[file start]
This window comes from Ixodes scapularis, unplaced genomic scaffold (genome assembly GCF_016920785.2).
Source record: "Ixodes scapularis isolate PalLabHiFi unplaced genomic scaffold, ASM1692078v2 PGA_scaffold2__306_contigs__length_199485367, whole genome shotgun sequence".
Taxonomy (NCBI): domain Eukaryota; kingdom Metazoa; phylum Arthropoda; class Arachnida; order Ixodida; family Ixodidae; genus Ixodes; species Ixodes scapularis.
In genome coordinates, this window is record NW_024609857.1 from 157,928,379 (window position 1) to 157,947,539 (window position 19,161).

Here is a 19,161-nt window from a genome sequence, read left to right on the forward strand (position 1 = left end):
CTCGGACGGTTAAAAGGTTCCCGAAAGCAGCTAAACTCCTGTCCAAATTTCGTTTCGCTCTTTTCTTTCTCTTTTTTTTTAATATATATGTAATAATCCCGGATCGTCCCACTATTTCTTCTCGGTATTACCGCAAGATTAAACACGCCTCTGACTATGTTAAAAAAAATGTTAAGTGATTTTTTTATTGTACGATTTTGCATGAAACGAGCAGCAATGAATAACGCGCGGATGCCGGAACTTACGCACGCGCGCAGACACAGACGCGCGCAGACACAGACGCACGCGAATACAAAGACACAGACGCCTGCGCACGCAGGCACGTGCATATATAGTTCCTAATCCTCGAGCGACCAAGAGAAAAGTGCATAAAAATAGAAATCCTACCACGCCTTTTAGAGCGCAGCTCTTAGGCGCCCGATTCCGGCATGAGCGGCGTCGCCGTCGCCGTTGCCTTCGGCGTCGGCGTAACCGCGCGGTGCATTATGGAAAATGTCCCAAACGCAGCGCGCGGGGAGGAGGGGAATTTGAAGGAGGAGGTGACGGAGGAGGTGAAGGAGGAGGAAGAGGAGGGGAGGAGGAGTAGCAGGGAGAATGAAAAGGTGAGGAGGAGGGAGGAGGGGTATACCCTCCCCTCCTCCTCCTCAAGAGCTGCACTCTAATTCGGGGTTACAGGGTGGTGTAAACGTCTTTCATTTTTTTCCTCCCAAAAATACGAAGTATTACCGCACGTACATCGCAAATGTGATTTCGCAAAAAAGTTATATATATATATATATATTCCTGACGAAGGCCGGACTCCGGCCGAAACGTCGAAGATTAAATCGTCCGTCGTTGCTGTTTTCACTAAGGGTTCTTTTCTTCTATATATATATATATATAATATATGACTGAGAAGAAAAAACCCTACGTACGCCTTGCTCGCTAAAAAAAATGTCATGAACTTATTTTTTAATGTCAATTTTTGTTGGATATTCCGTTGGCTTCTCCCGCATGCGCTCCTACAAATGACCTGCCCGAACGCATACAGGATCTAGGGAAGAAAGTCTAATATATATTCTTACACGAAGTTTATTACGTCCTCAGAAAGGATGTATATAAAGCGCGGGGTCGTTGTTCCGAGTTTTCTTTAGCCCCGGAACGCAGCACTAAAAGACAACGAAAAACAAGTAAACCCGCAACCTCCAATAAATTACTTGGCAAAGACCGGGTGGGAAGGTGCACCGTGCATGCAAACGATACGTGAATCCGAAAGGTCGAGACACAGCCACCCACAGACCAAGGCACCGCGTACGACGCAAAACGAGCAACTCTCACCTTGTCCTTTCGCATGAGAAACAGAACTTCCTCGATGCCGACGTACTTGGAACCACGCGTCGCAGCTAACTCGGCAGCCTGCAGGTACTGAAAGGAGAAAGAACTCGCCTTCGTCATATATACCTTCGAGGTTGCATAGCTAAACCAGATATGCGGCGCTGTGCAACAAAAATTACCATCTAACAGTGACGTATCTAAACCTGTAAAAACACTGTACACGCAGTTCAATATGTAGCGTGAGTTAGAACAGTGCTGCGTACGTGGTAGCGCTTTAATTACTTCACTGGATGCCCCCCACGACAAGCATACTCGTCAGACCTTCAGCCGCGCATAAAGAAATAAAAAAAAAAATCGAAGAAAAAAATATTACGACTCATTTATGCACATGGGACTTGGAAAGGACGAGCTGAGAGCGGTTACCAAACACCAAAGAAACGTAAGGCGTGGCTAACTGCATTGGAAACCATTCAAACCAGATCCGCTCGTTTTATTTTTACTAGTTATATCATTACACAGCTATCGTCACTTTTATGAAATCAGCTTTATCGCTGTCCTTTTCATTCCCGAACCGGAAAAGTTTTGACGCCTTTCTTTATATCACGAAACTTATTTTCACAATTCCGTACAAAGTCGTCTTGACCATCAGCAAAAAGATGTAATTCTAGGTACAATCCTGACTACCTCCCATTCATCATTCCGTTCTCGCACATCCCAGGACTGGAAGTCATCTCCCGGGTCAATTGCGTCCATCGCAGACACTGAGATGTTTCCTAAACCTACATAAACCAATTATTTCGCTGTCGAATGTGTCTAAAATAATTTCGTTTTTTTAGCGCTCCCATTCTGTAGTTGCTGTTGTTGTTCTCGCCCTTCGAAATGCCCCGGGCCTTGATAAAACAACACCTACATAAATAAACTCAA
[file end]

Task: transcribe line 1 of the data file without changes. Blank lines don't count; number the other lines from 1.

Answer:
This window comes from Ixodes scapularis, unplaced genomic scaffold (genome assembly GCF_016920785.2).